NEW YORK (CBSNewYork) – Attorneys across the country are reporting a huge jump in pet custody battles, which can be both emotionally and financially draining.
But now, there’s another option: the pet “pre-nup.”
Many people treat their pets as if they are part of the family, but what happens if the family breaks up?
“They will fight to the death for these animals,” animal rights attorney Gina Calogero said.
“They’re often looking for things to fight over and the pet is huge,” attorney Ann-Margaret Carrozza said.
And if you don’t have an agreement known as the “pup-nup,” attorneys tell CBS2 it could cost you a small fortune.
“My client spent over $30,000 fighting for her dog,” Calogero said.
New Jersey resident Christine Gandy knows the battle all too well. She spent $8,000 to get full custody of her Maltese mix, Bella.
“I’ve been saving for a house and that went to all my fees,” Gandy said.
Alethea O’Dell can sympathize. She spent more than $11,000 to convince a judge to let her keep Sweet Pea, her beloved dog.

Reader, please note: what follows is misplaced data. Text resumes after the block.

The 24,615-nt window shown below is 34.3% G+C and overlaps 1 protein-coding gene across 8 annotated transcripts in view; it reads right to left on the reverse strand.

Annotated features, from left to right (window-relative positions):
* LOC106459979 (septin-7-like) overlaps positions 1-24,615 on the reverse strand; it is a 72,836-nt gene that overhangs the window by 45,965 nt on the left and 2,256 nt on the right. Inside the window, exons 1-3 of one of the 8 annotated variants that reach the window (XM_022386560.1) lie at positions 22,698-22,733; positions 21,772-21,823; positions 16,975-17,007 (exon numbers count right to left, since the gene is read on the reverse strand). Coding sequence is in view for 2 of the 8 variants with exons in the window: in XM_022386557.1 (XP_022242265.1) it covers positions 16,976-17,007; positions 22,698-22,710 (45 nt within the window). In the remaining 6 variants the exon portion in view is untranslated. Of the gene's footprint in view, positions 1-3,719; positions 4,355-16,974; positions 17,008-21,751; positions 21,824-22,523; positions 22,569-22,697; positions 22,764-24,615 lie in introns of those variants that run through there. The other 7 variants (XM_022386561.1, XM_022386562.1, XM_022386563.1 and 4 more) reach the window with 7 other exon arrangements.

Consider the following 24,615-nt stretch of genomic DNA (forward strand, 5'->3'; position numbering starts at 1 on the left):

“Letting go of a house or a retirement fund, I could deal with that, but letting go of my dog, I couldn’t part with her,” she said.
But according to Calogero, with a “pup-nup,” you don’t have to spend your life savings or engage in a bitter battle.
“The advantage of a pup-nup is you’re negotiating it while you’re in a relationship, and you know what’s in the dog’s best interest,” she said.
Think of it as a pre-nuptial agreement, but the “pup nup”– or “pre-pup” as they are also called — specifies who gets custody of a pet before you even bring it home.
Gandy says she wishes she’d had one before she and her live-in boyfriend broke up.
Like many people, Gandy thinks of Bella as her child, but that’s not how the legal system views pets.
“The courts have to consider them property,” Calogero said.
As a result, custody of a pet is typically awarded to the person who adopted or paid for the pet initially.
“They don’t go with who’s the dog happiest with; who’s the best pet mommy,” Calogero said.
But as Carrozza says, a pup-nup can lay this all out in advance, along with other considerations like financial responsibilities, even if the couple stays together.
“The pet custody issue can be absolutely devastating for both the couple and for the pet, so it’s very important that a couple deal with this frankly on the front end,” Carrozza said.
Carrozza says these agreements can stipulate everything from veterinary costs to the type of food the pet should be fed.
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